The Khmer king Yasovarman I was both a conservative and a radical. What congressperson in Washington DC has a big enough imagination to be both?
Yasovarman succeeded his father, Indravarman I. We saw Indravarman’s illustrious work in The Bakong, The First Khmer Skyscraper, and in
Preah Ko, A Jewel of Khmer Architecture. Yasovarman would outdo him by moving the capital and founding the city that later kings built Angkor Wat and other huge temples in. But before creating something greater than Khmers had ever seen, he paid homage to his father by building a beautiful temple that’s now called Lolei. This dream son respected his family line’s past, then took it to new heights.
Lolei was an ancestral temple, like Indravarman’s Preah Ko, and it has some of its features.
1.Yasovarman dedicated it in 893 to Shiva–the same god that Preah Ko honored.
2. Lolei has 4 brick towers lined in 2 rows, and they were built on a common platform. Preah Ko has a similar configuration, though it’s more complex.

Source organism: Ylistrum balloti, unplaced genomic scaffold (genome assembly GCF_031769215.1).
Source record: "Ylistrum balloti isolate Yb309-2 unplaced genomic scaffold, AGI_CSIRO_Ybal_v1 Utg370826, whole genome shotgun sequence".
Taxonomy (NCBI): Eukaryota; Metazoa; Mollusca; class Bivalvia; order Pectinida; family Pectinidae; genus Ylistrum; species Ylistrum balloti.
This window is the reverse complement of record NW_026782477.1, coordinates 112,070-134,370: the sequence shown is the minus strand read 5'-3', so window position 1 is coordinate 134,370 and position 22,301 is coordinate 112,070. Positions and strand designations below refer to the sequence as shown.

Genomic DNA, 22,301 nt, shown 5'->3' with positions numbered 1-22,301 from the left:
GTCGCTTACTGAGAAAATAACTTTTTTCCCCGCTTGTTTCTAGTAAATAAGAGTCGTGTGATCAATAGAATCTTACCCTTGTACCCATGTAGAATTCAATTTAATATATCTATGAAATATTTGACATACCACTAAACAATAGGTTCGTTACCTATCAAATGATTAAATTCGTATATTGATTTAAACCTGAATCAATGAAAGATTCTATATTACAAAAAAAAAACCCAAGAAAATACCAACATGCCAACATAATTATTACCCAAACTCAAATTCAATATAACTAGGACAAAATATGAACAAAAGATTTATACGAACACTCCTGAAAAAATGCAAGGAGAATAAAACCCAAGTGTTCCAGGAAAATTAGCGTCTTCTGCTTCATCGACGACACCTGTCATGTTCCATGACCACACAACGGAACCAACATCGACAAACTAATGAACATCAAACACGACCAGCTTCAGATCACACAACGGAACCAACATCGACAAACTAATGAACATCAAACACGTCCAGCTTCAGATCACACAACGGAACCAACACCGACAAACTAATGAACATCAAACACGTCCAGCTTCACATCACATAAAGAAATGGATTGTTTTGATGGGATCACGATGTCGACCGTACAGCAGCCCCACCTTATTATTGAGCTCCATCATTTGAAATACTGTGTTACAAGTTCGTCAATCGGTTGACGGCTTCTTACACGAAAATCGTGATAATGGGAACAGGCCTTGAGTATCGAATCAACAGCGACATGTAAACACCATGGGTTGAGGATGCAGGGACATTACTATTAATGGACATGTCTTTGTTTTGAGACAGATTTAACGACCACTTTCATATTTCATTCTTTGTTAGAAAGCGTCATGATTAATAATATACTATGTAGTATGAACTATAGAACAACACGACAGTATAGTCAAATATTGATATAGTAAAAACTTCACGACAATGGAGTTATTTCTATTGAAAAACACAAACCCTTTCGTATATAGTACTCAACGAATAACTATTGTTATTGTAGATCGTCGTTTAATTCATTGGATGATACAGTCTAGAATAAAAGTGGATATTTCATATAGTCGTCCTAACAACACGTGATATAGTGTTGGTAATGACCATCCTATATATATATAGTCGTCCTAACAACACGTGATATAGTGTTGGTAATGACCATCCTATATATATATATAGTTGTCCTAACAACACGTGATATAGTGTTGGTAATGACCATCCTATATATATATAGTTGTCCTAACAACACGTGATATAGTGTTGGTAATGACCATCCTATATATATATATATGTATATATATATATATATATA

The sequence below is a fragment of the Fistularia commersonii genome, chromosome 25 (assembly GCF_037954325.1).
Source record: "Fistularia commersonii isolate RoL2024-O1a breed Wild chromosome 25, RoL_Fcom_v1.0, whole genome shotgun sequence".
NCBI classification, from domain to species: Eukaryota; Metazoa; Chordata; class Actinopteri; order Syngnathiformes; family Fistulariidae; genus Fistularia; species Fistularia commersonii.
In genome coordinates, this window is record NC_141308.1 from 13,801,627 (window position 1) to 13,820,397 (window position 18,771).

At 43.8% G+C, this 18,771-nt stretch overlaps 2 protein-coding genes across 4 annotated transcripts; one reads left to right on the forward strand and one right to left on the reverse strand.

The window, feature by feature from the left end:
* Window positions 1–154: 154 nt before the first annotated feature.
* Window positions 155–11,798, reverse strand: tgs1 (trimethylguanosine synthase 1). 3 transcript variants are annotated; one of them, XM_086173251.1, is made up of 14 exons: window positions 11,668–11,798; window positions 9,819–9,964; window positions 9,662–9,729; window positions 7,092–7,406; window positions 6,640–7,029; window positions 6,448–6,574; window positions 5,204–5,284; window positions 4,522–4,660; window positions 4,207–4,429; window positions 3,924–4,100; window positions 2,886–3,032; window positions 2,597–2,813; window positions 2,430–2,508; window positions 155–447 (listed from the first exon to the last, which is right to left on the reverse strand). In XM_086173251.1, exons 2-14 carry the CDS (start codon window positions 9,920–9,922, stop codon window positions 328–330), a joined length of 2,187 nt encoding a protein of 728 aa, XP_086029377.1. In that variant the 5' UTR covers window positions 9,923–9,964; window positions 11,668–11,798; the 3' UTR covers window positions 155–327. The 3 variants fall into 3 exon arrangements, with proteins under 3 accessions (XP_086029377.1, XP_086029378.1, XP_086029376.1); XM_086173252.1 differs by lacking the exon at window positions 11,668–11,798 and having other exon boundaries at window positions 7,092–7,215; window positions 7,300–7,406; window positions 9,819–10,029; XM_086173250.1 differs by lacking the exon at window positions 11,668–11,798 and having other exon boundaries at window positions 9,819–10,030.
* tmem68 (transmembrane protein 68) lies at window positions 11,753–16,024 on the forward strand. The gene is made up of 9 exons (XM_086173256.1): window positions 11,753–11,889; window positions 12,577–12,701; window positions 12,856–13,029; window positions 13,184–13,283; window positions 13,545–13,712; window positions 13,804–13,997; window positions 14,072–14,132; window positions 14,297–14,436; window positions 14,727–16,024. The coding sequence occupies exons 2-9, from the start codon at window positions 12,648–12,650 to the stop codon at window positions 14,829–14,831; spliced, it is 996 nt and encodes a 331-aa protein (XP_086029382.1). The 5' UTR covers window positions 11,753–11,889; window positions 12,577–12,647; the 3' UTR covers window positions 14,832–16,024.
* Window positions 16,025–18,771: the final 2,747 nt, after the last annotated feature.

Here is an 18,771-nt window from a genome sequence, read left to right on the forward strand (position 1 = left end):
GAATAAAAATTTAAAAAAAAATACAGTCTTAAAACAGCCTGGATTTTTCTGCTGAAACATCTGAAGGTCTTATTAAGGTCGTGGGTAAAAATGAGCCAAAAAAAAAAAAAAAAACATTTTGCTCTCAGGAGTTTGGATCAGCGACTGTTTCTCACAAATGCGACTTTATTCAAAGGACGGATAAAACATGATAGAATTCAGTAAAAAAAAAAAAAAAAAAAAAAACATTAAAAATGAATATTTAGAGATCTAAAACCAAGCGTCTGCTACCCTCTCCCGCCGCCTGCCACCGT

But though Lolei is simpler than Indravarman’s ancestral temple, it has its own beauty. Yasovarman constructed it on an island in the reservoir (baray) that his father dug. This was the first huge baray that the Khmers built, so it stood out all the more then.
So Yasovarman built his homage to his ancestors in the middle of one of his father’s greatest constructions. The baray is dry today, but linger there for a few minutes if you go to Cambodia. Its elegant little towers once sparkled like jewels in the limpid water.
Yasovarman must have felt satisfied with this tribute to the man who had been the Khmers’ most illustrious builder. He would now move on to construct grander monuments, including Phnom Bakheng.